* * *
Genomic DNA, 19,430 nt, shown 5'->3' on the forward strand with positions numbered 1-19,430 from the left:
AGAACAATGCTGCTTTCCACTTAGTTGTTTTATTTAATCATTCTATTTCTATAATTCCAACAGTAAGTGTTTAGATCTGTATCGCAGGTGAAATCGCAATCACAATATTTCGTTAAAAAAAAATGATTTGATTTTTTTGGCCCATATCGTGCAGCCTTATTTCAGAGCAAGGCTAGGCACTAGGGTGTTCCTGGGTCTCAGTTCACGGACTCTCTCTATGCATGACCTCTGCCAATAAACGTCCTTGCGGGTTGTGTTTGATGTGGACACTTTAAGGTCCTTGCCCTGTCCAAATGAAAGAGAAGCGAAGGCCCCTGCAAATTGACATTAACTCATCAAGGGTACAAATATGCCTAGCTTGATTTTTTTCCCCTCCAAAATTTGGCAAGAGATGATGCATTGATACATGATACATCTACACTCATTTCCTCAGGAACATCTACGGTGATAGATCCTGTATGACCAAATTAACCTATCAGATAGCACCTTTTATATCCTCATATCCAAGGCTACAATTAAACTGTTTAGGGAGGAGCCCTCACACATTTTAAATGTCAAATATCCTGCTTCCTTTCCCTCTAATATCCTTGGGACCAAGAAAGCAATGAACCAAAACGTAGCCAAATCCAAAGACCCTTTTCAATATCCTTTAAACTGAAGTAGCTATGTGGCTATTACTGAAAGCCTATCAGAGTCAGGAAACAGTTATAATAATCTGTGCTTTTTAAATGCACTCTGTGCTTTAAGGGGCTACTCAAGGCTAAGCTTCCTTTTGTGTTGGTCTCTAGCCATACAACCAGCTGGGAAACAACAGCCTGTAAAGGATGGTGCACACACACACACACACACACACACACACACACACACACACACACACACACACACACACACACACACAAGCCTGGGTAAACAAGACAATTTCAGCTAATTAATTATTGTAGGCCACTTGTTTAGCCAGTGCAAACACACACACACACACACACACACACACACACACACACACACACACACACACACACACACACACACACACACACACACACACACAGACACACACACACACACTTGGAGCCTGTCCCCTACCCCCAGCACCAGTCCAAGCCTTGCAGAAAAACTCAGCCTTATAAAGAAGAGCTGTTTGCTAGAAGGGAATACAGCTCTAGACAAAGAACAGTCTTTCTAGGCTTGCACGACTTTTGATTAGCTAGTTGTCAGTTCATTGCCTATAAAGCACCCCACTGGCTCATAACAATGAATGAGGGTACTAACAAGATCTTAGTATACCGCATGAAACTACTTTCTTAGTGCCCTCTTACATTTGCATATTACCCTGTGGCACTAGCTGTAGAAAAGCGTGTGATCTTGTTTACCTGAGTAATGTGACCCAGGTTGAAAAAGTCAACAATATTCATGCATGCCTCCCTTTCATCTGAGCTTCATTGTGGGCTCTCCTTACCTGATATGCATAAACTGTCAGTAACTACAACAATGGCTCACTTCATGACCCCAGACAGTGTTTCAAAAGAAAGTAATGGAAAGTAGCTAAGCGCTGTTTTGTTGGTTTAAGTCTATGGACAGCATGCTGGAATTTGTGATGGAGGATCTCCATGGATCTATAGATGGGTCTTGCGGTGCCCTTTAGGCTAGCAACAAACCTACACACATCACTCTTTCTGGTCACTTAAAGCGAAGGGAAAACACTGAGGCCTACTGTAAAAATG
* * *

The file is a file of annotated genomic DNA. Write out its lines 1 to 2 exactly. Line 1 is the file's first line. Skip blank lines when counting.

Genomic DNA, 19,430 nt, shown 5'->3' on the forward strand with positions numbered 1-19,430 from the left:
AGAACAATGCTGCTTTCCACTTAGTTGTTTTATTTAATCATTCTATTTCTATAATTCCAACAGTAAGTGTTTAGATCTGTATCGCAGGTGAAATCGCAATCACAATATTTCGTTAAAAAAAAATGATTTGATTTTTTTGGCCCATATCGTGCAGCCTTATTTCAGAGCAAGGCTAGGCACTAGGGTGTTCCTGGGTCTCAGTTCACGGACTCTCTCTATGCATGACCTCTGCCAATAAACGTCCTTGCGGGTTGTGTTTGATGTGGACACTTTAAGGTCCTTGCCCTGTCCAAATGAAAGAGAAGCGAAGGCCCCTGCAAATTGACATTAACTCATCAAGGGTACAAATATGCCTAGCTTGATTTTTTTCCCCTCCAAAATTTGGCAAGAGATGATGCATTGATACATGATACATCTACACTCATTTCCTCAGGAACATCTACGGTGATAGATCCTGTATGACCAAATTAACCTATCAGATAGCACCTTTTATATCCTCATATCCAAGGCTACAATTAAACTGTTTAGGGAGGAGCCCTCACACATTTTAAATGTCAAATATCCTGCTTCCTTTCCCTCTAATATCCTTGGGACCAAGAAAGCAATGAACCAAAACGTAGCCAAATCCAAAGACCCTTTTCAATATCCTTTAAACTGAAGTAGCTATGTGGCTATTACTGAAAGCCTATCAGAGTCAGGAAACAGTTATAATAATCTGTGCTTTTTAAATGCACTCTGTGCTTTAAGGGGCTACTCAAGGCTAAGCTTCCTTTTGTGTTGGTCTCTAGCCATACAACCAGCTGGGAAACAACAGCCTGTAAAGGATGGTGCACACACACACACACACACACACACACACACACACACACACACACACACACACACACACACACACACAAGCCTGGGTAAACAAGACAATTTCAGCTAATTAATTATTGTAGGCCACTTGTTTAGCCAGTGCAAACACACACACACACACACACACACACACACACACACACACACACACACACACACACACACACACACACACACACACACACACACAGACACACACACACACACTTGGAGCCTGTCCCCTACCCCCAGCACCAGTCCAAGCCTTGCAGAAAAACTCAGCCTTATAAAGAAGAGCTGTTTGCTAGAAGGGAATACAGCTCTAGACAAAGAACAGTCTTTCTAGGCTTGCACGACTTTTGATTAGCTAGTTGTCAGTTCATTGCCTATAAAGCACCCCACTGGCTCATAACAATGAATGAGGGTACTAACAAGATCTTAGTATACCGCATGAAACTACTTTCTTAGTGCCCTCTTACATTTGCATATTACCCTGTGGCACTAGCTGTAGAAAAGCGTGTGATCTTGTTTACCTGAGTAATGTGACCCAGGTTGAAAAAGTCAACAATATTCATGCATGCCTCCCTTTCATCTGAGCTTCATTGTGGGCTCTCCTTACCTGATATGCATAAACTGTCAGTAACTACAACAATGGCTCACTTCATGACCCCAGACAGTGTTTCAAAAGAAAGTAATGGAAAGTAGCTAAGCGCTGTTTTGTTGGTTTAAGTCTATGGACAGCATGCTGGAATTTGTGATGGAGGATCTCCATGGATCTATAGATGGGTCTTGCGGTGCCCTTTAGGCTAGCAACAAACCTACACACATCACTCTTTCTGGTCACTTAAAGCGAAGGGAAAACACTGAGGCCTACTGTAAAAATG